If you have allergies or sinus issues, you may already be familiar with the Ayurvedic practice of sinus rinsing (aka irrigating your nasal cavity). But did you know it can impact your oral health, too?
Naturally, when you’re stuffed up, you’ll breathe more through your mouth than your nose. Yet we were designed for nasal breathing. Your nose filters and warms the air you take in. You breathe more slowly. Your lungs have more time to extract the oxygen you need. Circulation improves. Lung volume increases.
Not so with mouth breathing.
Mouth breathing also contributes to dry mouth – which in turn can lead to tooth decay, gum disease, and other dental problems. When mouth breathing begins in childhood, it can even lead to changes in facial appearance.
Children whose mouth breathing is untreated may develop long, narrow faces, narrow mouths, high palatal vaults, dental malocclusion, gummy smiles, and many other unattractive facial features, such as skeletal Class II or Class III facial profiles. These children do not sleep well at night due to obstructed airways; this lack of sleep can adversely affect their growth and academic performance.
Of course, there are many causes of mouth breathing, but if congestion is the culprit, sinus rinsing may offer some relief.
The rinse removes mucus and debris from the nasal passages by flushing a solution through the sinuses. Typically this solution consists of filtered or distilled water and a small amount of non-iodized salt. A pinch of baking soda can also be added to help prevent irritation.
Others suggest adding pure essential oils or other medicaments to the basic solution – for instance, rosemary and tea tree oil, or plantain, marshmallow root, and bee balm. (The article at the latter link includes some helpful tips on choosing herbs for your particular needs.)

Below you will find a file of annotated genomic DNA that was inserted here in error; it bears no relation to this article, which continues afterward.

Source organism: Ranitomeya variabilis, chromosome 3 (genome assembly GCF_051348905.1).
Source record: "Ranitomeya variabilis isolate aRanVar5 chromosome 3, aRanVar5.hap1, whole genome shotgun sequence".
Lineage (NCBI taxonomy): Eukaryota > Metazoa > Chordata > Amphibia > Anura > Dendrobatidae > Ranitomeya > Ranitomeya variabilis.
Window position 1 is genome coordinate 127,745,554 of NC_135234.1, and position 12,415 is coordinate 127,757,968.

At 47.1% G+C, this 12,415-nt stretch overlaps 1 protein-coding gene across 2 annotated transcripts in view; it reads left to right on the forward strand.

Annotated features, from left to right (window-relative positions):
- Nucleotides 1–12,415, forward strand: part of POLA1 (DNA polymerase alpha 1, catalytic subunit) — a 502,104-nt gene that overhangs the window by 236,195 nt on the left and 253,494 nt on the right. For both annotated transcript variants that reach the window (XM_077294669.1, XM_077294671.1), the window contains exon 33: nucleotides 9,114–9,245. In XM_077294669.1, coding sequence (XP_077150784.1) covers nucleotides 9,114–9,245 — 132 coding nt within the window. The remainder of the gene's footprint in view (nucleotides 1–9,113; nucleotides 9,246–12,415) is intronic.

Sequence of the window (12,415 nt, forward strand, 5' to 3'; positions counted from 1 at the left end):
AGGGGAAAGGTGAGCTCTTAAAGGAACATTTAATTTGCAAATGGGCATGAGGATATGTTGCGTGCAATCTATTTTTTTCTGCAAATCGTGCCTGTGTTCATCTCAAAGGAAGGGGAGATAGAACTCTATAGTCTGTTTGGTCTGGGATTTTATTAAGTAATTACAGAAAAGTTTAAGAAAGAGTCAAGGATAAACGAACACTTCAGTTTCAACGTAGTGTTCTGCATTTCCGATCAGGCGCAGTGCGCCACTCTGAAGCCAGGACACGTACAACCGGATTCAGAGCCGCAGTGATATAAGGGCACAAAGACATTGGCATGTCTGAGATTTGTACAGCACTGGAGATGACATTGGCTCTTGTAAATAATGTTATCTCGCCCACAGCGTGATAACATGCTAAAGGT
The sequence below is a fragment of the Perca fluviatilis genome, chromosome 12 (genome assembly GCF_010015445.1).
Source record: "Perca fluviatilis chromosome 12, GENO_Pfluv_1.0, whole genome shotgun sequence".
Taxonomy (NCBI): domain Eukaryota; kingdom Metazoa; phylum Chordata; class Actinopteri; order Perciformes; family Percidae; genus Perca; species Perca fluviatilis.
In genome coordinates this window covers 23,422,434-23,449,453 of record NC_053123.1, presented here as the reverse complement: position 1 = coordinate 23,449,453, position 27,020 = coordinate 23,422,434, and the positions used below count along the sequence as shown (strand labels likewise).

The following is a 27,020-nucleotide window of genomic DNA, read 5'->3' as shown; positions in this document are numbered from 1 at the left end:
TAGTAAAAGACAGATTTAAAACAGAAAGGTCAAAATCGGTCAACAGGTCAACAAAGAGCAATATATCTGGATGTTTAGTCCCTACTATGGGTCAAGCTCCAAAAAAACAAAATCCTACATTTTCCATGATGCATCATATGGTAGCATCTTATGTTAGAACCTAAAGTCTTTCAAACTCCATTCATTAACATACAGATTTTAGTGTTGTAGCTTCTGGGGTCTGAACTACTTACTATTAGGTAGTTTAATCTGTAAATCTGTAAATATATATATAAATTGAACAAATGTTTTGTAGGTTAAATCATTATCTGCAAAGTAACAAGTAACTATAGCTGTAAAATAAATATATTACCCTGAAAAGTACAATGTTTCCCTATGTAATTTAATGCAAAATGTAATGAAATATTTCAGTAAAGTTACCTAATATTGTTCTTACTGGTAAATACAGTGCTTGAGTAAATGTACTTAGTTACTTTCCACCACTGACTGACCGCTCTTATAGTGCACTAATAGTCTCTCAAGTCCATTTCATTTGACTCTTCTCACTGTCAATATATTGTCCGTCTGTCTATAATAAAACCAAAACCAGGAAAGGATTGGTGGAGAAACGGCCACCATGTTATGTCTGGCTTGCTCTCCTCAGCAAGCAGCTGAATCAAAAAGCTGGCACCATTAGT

While a Neti pot is the traditional tool for doing a sinus rinse, a sinus squeeze bottle can also be effective. The difference between them?
While the Neti pot works on the principle of gravity, the squeeze bottles work on low positive pressure. Because you control the amount and volume of water entering the nostril, some find this method more effective in removing congestion. Another distinction is that the position of the head is more vertical when using a squeeze bottle.
That said, sinus rinsing helps most with mild to moderate nasal symptoms. If your sinus issues are chronic, it’s important to find out why they’re occurring and to treat the root cause, not just go for the temporary fix.
Nasal rinsing can be a simple and effective way to keep you breathing in the best possible way – through your nose. If you have any concerns about whether sinus rinsing would be appropriate for you, be sure to talk about them with your healthcare provider.
Image by galaxies and hurricanes, via Flickr